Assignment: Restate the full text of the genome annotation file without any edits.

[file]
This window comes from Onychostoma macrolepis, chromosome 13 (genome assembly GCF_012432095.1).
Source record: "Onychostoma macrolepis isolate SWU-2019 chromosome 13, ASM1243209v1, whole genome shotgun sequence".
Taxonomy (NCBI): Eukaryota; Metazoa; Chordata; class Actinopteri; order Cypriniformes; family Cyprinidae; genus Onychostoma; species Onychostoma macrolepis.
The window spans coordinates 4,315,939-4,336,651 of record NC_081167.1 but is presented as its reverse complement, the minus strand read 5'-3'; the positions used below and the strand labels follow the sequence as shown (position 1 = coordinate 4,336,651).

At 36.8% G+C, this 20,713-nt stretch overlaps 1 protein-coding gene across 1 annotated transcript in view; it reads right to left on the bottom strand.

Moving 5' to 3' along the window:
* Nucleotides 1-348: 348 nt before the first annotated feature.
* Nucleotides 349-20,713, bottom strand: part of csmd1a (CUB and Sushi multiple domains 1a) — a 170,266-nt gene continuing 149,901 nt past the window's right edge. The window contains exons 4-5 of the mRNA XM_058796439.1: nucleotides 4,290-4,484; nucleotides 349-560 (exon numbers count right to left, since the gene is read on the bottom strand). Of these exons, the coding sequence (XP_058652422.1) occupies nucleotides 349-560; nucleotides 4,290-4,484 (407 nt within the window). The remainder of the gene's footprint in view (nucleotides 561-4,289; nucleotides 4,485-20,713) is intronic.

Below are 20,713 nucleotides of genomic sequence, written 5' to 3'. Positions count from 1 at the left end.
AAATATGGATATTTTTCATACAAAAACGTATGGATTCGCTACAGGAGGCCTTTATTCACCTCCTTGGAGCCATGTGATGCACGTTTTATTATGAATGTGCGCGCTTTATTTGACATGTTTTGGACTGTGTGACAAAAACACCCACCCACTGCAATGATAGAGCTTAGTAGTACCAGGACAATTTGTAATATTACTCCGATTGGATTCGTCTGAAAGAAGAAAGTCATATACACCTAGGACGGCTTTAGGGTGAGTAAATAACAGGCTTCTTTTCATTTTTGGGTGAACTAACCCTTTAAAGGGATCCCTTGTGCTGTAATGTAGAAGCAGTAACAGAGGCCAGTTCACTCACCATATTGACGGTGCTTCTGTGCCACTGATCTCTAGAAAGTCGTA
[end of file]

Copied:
This window comes from Onychostoma macrolepis, chromosome 13 (genome assembly GCF_012432095.1).
Source record: "Onychostoma macrolepis isolate SWU-2019 chromosome 13, ASM1243209v1, whole genome shotgun sequence".
Taxonomy (NCBI): Eukaryota; Metazoa; Chordata; class Actinopteri; order Cypriniformes; family Cyprinidae; genus Onychostoma; species Onychostoma macrolepis.
The window spans coordinates 4,315,939-4,336,651 of record NC_081167.1 but is presented as its reverse complement, the minus strand read 5'-3'; the positions used below and the strand labels follow the sequence as shown (position 1 = coordinate 4,336,651).

At 36.8% G+C, this 20,713-nt stretch overlaps 1 protein-coding gene across 1 annotated transcript in view; it reads right to left on the bottom strand.

Moving 5' to 3' along the window:
* Nucleotides 1-348: 348 nt before the first annotated feature.
* Nucleotides 349-20,713, bottom strand: part of csmd1a (CUB and Sushi multiple domains 1a) — a 170,266-nt gene continuing 149,901 nt past the window's right edge. The window contains exons 4-5 of the mRNA XM_058796439.1: nucleotides 4,290-4,484; nucleotides 349-560 (exon numbers count right to left, since the gene is read on the bottom strand). Of these exons, the coding sequence (XP_058652422.1) occupies nucleotides 349-560; nucleotides 4,290-4,484 (407 nt within the window). The remainder of the gene's footprint in view (nucleotides 561-4,289; nucleotides 4,485-20,713) is intronic.

Below are 20,713 nucleotides of genomic sequence, written 5' to 3'. Positions count from 1 at the left end.
AAATATGGATATTTTTCATACAAAAACGTATGGATTCGCTACAGGAGGCCTTTATTCACCTCCTTGGAGCCATGTGATGCACGTTTTATTATGAATGTGCGCGCTTTATTTGACATGTTTTGGACTGTGTGACAAAAACACCCACCCACTGCAATGATAGAGCTTAGTAGTACCAGGACAATTTGTAATATTACTCCGATTGGATTCGTCTGAAAGAAGAAAGTCATATACACCTAGGACGGCTTTAGGGTGAGTAAATAACAGGCTTCTTTTCATTTTTGGGTGAACTAACCCTTTAAAGGGATCCCTTGTGCTGTAATGTAGAAGCAGTAACAGAGGCCAGTTCACTCACCATATTGACGGTGCTTCTGTGCCACTGATCTCTAGAAAGTCGTA